The pooja usually ends with a prayer, often a traditional light ceremony (arati) and respectful bow as a sign of devotion. The Prasad, energetically charged during the ceremony, will be distributed after the ritual.

Natural rituals

It is up to the taste whether you have to use a partly very fine pooja tableware for a natural ritual, as is already the case at home or in temples.

Experienced practitioners of natural rituals like to emphasize simplicity and naturalness here; a suitable, energetically appealing place, preferably under a tree, the altar made of collected natural materials, the paraphernalia (ritual objects such as stones, feathers, shells, antlers, flowers, natural colors) assigned to the natural elements and given by life, incense, mantras and lively ones "Earthy" music, drums and dance ... just a festival of consecration.

A good pooja is to be seen as an invitation to the divine, in all its forms ... in people, in nature, in the world of animals, plants and the elementary. That is why it should be held with appropriate intimacy and 'hospitality'.

What do European pooja practitioners with a considerable wealth of experience say on this topic?

I quote the well-known ethnologist and author Wolf-Dieter Storl…

"... A pooja is an archaic, shamanic 'technique' that creates a sacred space in which the soul of nature can manifest itself. It is a solemn act that enables people to open up to the deeper dimensions of being, namely the beings that populate the 'not everyday reality': the nature spirits, the devas of plants and animals, the ancestral spirits and deities. ... Pooja helps people to feel these beings, to experience them and maybe even to 'see' them. Pooja is not only good for people; the ritual is also 'food' and strengthening for nature and a blessing for the country. ... "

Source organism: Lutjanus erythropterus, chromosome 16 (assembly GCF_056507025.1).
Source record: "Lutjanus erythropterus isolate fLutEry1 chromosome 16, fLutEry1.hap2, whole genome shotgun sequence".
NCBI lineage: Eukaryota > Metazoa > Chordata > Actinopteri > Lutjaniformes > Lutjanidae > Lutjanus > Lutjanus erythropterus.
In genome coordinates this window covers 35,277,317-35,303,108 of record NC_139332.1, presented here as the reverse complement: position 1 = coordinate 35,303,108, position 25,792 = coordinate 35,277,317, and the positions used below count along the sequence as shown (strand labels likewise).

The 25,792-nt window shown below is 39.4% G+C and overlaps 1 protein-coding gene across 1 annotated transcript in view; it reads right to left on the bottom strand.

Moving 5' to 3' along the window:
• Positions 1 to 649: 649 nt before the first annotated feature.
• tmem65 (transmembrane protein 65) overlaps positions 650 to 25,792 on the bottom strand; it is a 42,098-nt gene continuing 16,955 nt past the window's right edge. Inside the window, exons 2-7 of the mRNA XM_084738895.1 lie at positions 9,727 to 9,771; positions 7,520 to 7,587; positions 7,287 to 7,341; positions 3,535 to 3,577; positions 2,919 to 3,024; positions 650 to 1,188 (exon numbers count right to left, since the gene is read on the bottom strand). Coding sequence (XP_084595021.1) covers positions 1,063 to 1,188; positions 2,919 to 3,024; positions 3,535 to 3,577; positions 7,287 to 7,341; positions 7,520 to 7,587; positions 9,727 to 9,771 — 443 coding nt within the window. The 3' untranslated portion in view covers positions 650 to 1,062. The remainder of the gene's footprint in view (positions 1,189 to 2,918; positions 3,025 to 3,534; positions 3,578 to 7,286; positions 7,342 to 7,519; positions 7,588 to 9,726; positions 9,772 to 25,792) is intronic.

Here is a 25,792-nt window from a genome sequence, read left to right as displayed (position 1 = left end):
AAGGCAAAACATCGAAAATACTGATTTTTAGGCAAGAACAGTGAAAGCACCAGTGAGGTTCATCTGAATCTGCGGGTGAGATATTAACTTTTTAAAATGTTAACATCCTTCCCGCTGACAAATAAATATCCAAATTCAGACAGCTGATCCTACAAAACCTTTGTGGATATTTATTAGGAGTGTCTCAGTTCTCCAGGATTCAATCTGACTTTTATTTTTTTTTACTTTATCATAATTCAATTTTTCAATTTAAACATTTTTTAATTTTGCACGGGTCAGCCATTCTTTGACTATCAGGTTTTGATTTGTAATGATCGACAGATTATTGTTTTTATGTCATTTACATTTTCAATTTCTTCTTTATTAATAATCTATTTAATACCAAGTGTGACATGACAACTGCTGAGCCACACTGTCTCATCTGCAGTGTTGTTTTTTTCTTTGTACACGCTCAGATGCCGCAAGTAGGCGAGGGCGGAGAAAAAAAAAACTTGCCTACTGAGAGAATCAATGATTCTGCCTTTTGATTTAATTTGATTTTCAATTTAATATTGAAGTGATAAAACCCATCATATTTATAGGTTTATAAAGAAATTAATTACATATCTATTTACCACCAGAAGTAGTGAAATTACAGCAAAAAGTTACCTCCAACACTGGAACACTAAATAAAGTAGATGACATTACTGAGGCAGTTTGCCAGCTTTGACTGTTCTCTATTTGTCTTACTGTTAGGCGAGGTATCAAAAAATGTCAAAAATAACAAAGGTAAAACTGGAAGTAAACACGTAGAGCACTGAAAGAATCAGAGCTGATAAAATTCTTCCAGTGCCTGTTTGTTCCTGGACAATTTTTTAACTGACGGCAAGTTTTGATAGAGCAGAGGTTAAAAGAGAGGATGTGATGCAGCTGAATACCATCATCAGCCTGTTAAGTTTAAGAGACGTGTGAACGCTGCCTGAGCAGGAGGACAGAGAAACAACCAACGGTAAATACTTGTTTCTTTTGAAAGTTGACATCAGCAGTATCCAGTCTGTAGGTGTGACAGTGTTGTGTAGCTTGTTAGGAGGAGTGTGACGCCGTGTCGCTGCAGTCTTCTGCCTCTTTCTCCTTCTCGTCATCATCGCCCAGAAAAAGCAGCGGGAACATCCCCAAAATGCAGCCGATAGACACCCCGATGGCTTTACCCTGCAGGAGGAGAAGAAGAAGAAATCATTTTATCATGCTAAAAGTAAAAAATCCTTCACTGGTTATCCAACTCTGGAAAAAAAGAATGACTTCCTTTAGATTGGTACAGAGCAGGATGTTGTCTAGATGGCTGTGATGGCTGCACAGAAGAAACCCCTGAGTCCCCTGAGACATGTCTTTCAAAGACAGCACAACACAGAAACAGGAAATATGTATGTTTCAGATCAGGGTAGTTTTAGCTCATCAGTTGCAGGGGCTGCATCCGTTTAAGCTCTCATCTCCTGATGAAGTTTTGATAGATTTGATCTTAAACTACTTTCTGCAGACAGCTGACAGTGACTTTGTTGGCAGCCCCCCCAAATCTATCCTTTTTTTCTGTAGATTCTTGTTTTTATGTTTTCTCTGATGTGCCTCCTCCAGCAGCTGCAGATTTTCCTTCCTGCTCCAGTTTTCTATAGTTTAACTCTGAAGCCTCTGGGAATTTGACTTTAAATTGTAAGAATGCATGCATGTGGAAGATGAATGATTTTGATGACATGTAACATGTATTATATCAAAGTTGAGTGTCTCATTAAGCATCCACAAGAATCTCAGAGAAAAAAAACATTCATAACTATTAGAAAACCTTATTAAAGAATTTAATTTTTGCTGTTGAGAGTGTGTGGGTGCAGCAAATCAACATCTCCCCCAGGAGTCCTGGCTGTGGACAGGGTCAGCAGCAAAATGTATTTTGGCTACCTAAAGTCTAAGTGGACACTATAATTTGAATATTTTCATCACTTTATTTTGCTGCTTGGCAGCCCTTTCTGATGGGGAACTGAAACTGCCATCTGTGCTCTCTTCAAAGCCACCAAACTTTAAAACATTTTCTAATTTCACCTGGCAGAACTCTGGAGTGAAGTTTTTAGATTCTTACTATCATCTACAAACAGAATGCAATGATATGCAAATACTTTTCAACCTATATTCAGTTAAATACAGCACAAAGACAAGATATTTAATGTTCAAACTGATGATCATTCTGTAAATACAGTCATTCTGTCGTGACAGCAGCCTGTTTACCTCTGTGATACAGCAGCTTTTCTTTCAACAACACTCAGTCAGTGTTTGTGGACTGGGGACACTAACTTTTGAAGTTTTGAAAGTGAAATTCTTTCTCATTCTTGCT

Furthermore ...

“… Pooja-like, shamanic rituals do not only belong to the Hindus or non-European primitive people. They were once part of our own indigenous culture, the culture of the Celts, Teutons, Slavs and other early European peoples. ... "

"... There are simple, spontaneous poojas and those that are incredibly complicated, complex or time-consuming. ... "

"... As an ethnologist [...] I was able to recognize that such rituals are universal in their basic features, that is to say they are present in practically every cultural tradition. ... "

"... While the Indians above all take a look inside and call in the deities that live in the depths of the soul, the Indians direct their rituals more to the gods and spirit beings, who are the starry sky, the clouds, the forests, mountains and Inhabit lakes. ... "

“… The way you celebrate a pooja is open - similar to the music of the Indian ragas or how well improvised jazz. The main thing is that the pooja works, that it loosens the souls, lifts them out of their daily routines […]. "

"... There has to be a real reason to do such a ritual. You don't do pooja out of sheer curiosity, not even out of scientific curiosity, nor for entertainment or as a show, and certainly not for selfish reasons […] ”